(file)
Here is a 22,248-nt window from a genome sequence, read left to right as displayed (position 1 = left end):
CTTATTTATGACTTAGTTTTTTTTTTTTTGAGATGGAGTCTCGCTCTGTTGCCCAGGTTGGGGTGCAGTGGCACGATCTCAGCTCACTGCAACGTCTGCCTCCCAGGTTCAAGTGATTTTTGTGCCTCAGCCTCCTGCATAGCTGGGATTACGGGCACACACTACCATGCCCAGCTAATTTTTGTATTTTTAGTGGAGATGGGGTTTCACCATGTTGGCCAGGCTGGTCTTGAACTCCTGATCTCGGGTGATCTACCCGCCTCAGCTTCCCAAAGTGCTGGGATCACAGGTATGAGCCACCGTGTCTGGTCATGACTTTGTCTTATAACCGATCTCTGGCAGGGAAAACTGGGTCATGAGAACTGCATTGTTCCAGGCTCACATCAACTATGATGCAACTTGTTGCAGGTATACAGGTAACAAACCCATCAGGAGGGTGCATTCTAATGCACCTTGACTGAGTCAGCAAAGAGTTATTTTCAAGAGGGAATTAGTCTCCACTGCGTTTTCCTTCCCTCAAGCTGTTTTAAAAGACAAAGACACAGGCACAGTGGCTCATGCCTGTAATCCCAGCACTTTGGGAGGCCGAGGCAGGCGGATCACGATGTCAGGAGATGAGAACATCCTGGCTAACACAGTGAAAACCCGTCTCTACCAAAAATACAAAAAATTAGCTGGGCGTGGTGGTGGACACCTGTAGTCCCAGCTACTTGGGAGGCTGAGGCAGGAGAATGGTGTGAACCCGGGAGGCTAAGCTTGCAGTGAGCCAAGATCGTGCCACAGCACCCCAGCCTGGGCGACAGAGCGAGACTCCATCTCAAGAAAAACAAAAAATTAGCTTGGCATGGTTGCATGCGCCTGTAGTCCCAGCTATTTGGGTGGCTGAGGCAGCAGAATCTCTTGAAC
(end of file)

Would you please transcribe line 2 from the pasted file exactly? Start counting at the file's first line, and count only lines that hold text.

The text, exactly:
CTTATTTATGACTTAGTTTTTTTTTTTTTGAGATGGAGTCTCGCTCTGTTGCCCAGGTTGGGGTGCAGTGGCACGATCTCAGCTCACTGCAACGTCTGCCTCCCAGGTTCAAGTGATTTTTGTGCCTCAGCCTCCTGCATAGCTGGGATTACGGGCACACACTACCATGCCCAGCTAATTTTTGTATTTTTAGTGGAGATGGGGTTTCACCATGTTGGCCAGGCTGGTCTTGAACTCCTGATCTCGGGTGATCTACCCGCCTCAGCTTCCCAAAGTGCTGGGATCACAGGTATGAGCCACCGTGTCTGGTCATGACTTTGTCTTATAACCGATCTCTGGCAGGGAAAACTGGGTCATGAGAACTGCATTGTTCCAGGCTCACATCAACTATGATGCAACTTGTTGCAGGTATACAGGTAACAAACCCATCAGGAGGGTGCATTCTAATGCACCTTGACTGAGTCAGCAAAGAGTTATTTTCAAGAGGGAATTAGTCTCCACTGCGTTTTCCTTCCCTCAAGCTGTTTTAAAAGACAAAGACACAGGCACAGTGGCTCATGCCTGTAATCCCAGCACTTTGGGAGGCCGAGGCAGGCGGATCACGATGTCAGGAGATGAGAACATCCTGGCTAACACAGTGAAAACCCGTCTCTACCAAAAATACAAAAAATTAGCTGGGCGTGGTGGTGGACACCTGTAGTCCCAGCTACTTGGGAGGCTGAGGCAGGAGAATGGTGTGAACCCGGGAGGCTAAGCTTGCAGTGAGCCAAGATCGTGCCACAGCACCCCAGCCTGGGCGACAGAGCGAGACTCCATCTCAAGAAAAACAAAAAATTAGCTTGGCATGGTTGCATGCGCCTGTAGTCCCAGCTATTTGGGTGGCTGAGGCAGCAGAATCTCTTGAAC